the other hand, if the generic manufacturer tries to work the patented
invention prior to the expiry of the patent, even if solely to satisfy the FDA
requirements for a NOC, it will infringe the patent, thus inviting litigation
by the patent owner (and this is a very litigious industry).
e solution arrived at by Parliament in Bill C- () was to
introduce an exemption from the owner’s patent rights which permits the
generic manufacturers to work the patented invention within the -year
period (the “early working” exception) to the extent necessary to obtain a
NOC eective at the time the patent(s) expire (s. .()) and to “stockpile
generic product towards the end of the -year period to await lawful
market entry (s. .()). (e “stockpiling” exception was repealed by
S.C. , c. , s. () (in force July , ).)
Recognizing that the “early working” and “stockpiling” exceptions
could be abused, Parliament balanced creation of these exceptions with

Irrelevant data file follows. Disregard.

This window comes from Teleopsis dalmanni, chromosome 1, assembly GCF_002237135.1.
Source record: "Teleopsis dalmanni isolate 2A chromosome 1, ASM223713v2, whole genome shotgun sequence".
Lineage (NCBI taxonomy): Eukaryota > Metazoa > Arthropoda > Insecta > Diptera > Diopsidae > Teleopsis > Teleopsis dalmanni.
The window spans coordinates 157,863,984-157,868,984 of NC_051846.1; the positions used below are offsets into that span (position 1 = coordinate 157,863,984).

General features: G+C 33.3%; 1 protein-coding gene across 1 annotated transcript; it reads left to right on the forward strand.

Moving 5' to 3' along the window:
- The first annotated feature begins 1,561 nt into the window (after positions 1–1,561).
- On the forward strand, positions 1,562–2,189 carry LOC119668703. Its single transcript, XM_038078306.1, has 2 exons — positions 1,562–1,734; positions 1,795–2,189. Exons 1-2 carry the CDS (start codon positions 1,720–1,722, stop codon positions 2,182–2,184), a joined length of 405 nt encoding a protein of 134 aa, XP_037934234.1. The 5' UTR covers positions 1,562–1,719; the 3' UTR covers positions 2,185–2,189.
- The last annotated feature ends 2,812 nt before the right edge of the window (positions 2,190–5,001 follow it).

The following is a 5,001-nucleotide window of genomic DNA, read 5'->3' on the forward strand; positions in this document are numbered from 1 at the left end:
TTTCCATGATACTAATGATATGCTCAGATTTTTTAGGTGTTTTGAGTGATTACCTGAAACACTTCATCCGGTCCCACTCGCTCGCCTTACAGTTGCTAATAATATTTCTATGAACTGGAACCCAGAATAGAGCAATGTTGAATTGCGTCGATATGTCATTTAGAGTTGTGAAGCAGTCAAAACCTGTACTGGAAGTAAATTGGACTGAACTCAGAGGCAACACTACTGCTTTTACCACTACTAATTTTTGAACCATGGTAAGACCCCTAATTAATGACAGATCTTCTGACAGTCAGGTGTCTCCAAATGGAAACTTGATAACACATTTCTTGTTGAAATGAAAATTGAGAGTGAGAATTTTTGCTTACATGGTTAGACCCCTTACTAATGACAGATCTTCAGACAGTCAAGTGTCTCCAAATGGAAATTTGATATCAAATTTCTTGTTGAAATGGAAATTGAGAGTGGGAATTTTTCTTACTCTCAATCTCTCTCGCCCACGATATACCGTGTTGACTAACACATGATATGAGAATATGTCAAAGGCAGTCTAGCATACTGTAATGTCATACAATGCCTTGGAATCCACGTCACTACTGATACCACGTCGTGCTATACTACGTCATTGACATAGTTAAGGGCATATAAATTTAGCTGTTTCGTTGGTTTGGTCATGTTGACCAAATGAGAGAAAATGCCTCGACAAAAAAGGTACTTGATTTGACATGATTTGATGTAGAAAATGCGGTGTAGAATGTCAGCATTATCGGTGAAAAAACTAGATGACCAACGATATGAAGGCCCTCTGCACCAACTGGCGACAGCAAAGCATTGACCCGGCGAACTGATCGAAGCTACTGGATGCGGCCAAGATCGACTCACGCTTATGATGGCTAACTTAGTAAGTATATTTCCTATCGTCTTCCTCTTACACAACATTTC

implementation of a summary procedure designed to strengthen the
See RIAS accompanying “Regulations Amending the Patented Medicines (Notice
of Compliance) Regulations,” SOR/- ( October ), Canada Gazette II,
Vol, No ,  at  [SOR/-].
AstraZeneca Canada Inc v Canada (Minister of Health),  SCC  [AstraZeneca v
Canada]; Bristol-Myers Squibb Co v Canada (Attorney General),  SCC , []
 SCR  [Biolyse].

To continue reading

Request your trial

VLEX uses login cookies to provide you with a better browsing experience. If you click on 'Accept' or continue browsing this site we consider that you accept our cookie policy. ACCEPT